If you have a phone or other enabled device, you can scan or photograph this image from your computer screen to your device. It will take you to my website.
QR codes (Quick Response codes) are like bar-codes for the web: they can be read instantly by devices including mobile phones with an in-built camera or bar-code scanner (so-called "mobile tagging").
Rather than product data, QR codes deliver text-based messages - which can include an active URL or hyperlink. That means users can choose to receive your message, in seconds, wherever they are. You can take them to your website, or even a specific page on your website or elsewhere on the web.
That's very powerful. It means you can deliver almost unlimited amounts of information to users on demand. That has some interesting implications for marketing and communication in business.
You can generate your own QR codes in seconds too. There are plenty of websites with free QR code generators.
Because QR codes are still novel, it is quite easy to get users to play with them. They're curiousities. They're almost like a secret symbol. The less information you give about the information on offer the better in many cases. Make people hungry for more and they will scan and have your messages delivered to them.
Examples of business and marketing uses for QR codes
Direct mail: why not send direct mail using QR codes? Rather than reading and typing in your URL manually, or searching for your product or information, customers can use your QR code like a real-world hyperlink. Just as they might click a link on your email or web page, they can scan the QR code to access your information.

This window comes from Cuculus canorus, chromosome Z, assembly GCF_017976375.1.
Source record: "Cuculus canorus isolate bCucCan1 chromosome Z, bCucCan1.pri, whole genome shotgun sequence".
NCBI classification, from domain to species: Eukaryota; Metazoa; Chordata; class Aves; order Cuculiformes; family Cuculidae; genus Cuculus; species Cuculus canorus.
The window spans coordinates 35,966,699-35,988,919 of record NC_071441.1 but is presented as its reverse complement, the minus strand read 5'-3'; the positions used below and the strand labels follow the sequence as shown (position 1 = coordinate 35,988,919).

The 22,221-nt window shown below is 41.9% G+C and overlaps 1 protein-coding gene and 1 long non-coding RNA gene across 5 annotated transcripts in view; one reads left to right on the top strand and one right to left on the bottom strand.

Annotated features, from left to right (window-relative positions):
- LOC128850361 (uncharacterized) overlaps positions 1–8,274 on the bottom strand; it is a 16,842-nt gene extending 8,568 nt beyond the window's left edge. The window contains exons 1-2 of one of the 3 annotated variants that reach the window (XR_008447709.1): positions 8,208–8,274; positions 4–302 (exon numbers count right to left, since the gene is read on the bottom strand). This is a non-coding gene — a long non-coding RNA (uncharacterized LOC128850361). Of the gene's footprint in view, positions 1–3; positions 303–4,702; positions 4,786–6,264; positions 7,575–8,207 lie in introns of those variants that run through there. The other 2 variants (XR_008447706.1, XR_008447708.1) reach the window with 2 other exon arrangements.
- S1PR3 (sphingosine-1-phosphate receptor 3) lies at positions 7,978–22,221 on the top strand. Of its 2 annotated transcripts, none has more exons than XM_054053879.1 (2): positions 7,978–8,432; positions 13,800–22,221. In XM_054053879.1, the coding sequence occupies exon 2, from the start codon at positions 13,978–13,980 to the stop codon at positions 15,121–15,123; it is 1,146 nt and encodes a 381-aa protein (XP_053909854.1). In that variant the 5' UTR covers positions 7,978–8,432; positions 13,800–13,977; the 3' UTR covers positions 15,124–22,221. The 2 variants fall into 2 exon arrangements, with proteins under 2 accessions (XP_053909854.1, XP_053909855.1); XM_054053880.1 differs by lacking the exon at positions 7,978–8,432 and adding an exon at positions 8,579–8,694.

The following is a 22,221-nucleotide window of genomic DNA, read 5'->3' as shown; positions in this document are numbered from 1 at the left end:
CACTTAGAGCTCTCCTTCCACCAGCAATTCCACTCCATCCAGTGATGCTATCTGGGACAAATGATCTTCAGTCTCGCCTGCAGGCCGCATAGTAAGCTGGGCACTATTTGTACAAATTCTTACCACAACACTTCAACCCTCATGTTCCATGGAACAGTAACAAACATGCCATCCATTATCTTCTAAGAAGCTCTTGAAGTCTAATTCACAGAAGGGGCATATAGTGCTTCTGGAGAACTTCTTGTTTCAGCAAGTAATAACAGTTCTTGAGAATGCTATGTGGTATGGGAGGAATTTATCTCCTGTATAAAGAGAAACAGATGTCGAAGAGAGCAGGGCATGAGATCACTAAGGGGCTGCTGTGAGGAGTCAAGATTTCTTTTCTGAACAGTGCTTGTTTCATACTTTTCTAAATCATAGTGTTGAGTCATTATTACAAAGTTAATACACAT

Interactive outdoor advertising: imagine a huge traditional billboard poster in a busy public place. It is designed to draw people closer. Perhaps it's just your logo, with a gigantic arrow pointing to the bottom corner and perhaps a brief message inviting users to scan a small QR code at an accessible height. You could even display a row of them, one for each persona, product, market segment or industry.
Charities: you could use QR codes instead of collection buckets, to take donors to information about their work - and even a payment page. Rather than have pushy salespeople stopping commuters in the street, why not send out teams of people with QR-code printed t-shirts and baseball caps, asking people to, "scan me!" Let users opt in and donate or buy privately on their smartphone. This sort of new and still radical approach could work equally well for product marketers.
A store, even a market stall, could use QR codes on its products, to take users straight to a page on a website, with detailed product information - far more than could ever be displayed on the packaging or even in the store environment of most products, such as:
- Text information about the product
- Video/audio (for example how to use the product)
- Health and safety information
- Environmental information
- User generated content including reviews and ratings.
- (Can you think of anything else?)
- This could mean product packaging might be produced more cheaply, with less text and images. It certainly means that much more information is available to the customer at the point of sale. (Sellers might even consider providing readers to their customers).
Why not leave QR codes around the office at points where people might want information?
- Here's how to use the photocopier.
- Welcome to reception - scan here to find out more about our company.
- Scan the QR code on sombody's desk to find out their name, role, interests, social and professional networking pages.
I recommend applying them to your marketing campaigns as early as possible - before the novelty wears off. When that happens, they will still have their uses, but without the initial novelty and mistique the response to QR code marketing will be much weaker. As with all marketing trends, businesses should aim to lead the way and move away from the latest fad before it becomes passé.